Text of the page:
Downtown Columbia Feels Housing Squeeze
(COLUMBIA) - Real estate agents say housing in some areas, particularly downtown, is becoming hard to find.
"Pretty much, if you can walk to campus, there's nothing you can find there," said Ryan Cunningham, an agent from Century 21.
Jessica Kempf, the president of Columbia Board of Realtors, said there is one house available for sale in the blocks between Worley Street and University Avenue (North to South) and College Avenue and Providence Road (East to West) as of December 9.
"Housing is being targeted more to students downtown just because of the proximity to the university," Kempf said.
The map below was provided by the Columbia Board of Realtors. The green spaces represent homes available as of December 9.
The map below offers a more detailed view. The downtown area has a gray space, which shows that no homes are available there.
The downtown area has a gray space, which shows that downtown homes are not available.
Jordan Malin, who lives in the lofts on Cherry Street and Sixth street, said he considers himself lucky for finding a house in downtown.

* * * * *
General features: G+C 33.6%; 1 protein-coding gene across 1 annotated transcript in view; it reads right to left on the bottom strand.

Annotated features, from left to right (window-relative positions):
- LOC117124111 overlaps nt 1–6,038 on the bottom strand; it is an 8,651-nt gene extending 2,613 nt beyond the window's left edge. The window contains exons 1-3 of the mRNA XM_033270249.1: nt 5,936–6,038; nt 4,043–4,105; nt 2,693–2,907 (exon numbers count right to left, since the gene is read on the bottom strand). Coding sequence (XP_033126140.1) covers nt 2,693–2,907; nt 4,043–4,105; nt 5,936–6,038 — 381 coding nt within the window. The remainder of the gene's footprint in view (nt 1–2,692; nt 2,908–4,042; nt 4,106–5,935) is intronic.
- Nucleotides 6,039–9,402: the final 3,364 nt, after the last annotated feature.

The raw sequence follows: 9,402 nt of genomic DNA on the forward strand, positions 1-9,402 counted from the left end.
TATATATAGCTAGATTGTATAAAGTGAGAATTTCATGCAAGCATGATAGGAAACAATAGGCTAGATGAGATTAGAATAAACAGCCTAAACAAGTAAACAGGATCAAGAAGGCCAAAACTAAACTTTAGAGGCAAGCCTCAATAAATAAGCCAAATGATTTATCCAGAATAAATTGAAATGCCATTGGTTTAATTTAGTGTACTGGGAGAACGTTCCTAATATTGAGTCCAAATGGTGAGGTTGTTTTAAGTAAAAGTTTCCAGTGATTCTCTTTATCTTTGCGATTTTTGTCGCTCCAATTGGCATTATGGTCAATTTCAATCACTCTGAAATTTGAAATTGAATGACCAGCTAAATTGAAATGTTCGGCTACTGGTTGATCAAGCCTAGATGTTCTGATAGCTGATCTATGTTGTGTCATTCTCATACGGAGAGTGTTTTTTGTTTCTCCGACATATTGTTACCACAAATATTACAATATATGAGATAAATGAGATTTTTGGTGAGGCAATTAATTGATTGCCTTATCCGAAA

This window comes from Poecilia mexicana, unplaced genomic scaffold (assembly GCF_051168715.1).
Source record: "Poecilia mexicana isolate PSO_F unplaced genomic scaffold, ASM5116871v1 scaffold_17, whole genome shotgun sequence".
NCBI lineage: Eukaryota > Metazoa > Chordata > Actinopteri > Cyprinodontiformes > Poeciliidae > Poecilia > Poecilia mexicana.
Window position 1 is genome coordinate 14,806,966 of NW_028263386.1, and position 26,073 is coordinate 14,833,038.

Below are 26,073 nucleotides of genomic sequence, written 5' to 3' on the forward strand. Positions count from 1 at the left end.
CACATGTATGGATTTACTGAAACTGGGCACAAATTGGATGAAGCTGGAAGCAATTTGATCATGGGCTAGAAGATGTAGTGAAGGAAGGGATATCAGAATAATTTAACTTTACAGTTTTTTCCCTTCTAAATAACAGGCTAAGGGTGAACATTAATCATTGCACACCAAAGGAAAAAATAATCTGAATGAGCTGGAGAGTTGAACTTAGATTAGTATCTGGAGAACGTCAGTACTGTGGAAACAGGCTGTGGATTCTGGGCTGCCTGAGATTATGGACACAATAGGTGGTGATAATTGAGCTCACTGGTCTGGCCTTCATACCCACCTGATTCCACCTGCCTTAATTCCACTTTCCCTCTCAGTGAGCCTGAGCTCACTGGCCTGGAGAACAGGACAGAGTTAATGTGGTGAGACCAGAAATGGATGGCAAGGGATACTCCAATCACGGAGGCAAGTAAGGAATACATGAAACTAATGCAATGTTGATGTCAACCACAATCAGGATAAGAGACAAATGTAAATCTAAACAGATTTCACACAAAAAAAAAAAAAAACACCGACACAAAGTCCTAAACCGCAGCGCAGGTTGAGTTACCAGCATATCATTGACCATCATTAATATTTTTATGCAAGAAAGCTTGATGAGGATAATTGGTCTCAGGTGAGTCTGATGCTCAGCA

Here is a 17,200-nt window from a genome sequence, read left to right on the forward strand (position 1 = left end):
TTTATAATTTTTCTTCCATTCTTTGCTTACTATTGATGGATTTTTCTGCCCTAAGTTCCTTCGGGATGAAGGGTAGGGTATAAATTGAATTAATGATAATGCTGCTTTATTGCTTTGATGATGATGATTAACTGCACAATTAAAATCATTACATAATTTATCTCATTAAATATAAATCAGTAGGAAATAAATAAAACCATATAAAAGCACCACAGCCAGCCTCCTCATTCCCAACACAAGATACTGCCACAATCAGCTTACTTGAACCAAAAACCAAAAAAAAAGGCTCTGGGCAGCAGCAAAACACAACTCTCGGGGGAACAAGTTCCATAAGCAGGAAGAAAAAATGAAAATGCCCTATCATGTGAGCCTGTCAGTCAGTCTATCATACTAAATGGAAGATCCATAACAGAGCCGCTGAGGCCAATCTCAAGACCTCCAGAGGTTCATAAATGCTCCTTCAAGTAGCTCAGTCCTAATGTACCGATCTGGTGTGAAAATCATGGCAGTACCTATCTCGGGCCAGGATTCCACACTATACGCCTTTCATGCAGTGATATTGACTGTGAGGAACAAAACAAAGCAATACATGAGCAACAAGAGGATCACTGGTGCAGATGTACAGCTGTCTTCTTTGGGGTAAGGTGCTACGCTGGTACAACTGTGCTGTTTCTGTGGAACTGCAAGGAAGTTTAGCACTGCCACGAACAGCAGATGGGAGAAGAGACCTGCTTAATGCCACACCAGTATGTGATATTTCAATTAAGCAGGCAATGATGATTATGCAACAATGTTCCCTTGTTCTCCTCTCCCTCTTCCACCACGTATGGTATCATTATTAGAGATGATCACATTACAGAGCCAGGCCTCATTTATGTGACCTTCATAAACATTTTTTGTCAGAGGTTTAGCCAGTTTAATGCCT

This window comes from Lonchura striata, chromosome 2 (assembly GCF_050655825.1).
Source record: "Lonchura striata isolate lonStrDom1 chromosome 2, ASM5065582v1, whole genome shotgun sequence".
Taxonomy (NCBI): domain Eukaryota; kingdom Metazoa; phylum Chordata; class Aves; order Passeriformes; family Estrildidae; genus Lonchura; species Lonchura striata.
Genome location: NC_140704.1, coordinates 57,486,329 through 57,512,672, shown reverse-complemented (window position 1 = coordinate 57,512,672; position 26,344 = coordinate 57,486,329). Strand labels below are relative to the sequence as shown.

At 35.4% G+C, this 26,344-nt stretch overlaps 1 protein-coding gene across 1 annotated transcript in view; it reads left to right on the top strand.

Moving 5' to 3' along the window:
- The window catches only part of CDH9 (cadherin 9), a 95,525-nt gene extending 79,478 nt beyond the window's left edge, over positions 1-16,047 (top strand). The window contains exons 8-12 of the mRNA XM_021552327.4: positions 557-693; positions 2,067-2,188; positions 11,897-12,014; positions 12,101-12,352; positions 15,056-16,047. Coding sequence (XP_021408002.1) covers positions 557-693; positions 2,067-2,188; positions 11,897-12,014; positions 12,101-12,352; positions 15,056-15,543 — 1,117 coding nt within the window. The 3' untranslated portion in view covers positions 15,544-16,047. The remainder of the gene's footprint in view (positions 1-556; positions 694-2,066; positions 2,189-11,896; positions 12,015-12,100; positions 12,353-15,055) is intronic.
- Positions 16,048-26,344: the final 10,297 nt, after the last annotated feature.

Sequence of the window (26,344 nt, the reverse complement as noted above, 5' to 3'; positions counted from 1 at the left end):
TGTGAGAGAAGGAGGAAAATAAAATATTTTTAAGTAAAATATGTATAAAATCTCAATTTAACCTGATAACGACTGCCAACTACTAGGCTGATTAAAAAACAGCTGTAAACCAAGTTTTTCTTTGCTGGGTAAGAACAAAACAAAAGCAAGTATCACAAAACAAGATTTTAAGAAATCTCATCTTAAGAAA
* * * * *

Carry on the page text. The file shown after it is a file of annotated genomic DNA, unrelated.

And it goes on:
"It's been a drastic change. I remember my freshman year, a lot of the older people I knew lived over in the east campus area," he said, "but now with so many students who came in, a lot of the housing moved to the downtown area. I think everything is centered around the downtown area now."
The boundaries of what is considered downtown are from Providence Road to College Avenue, and from Ash Street to Elm Street.
Columbia welcomed a new seven-floor loft complex in downtown in December. It is on Walnut Street.
A Re/Max agent Cynthia Laboile said: "They have two bedrooms, two bathrooms, a kitchen, a common space, a fireplace and two balconies where you can see the view of downtown Columbia." The prices range from $2,600 to $3,100.
Malin said, "I think that's outrageously high."
His loft on Cherry Street has two bedrooms, two bathrooms, kitchen and a living room, but it costs him just $600 per month.
He said the pricier lofts are more fitting for adults.
"I would assume that it would really be difficult because all the students are taking over all the good locations in downtown," Malin said, "so as an adult, I think paying that much money would be your best bet in finding a place in this location."
Cunningham and Kempf said they see a positive future in Columbia's housing market.
"In September, we had a 33% increase from last year, which is huge, August was 17% and in July, we had a 43% increase from last year," Cunningham said.
"There are tons of buyers and sellers in the market and the prices are slowly increasing and trusts are great," Kempf said. "So it makes for a great housing climate in Columbia, nationwide as well, but especially in Columbia," Kempf said.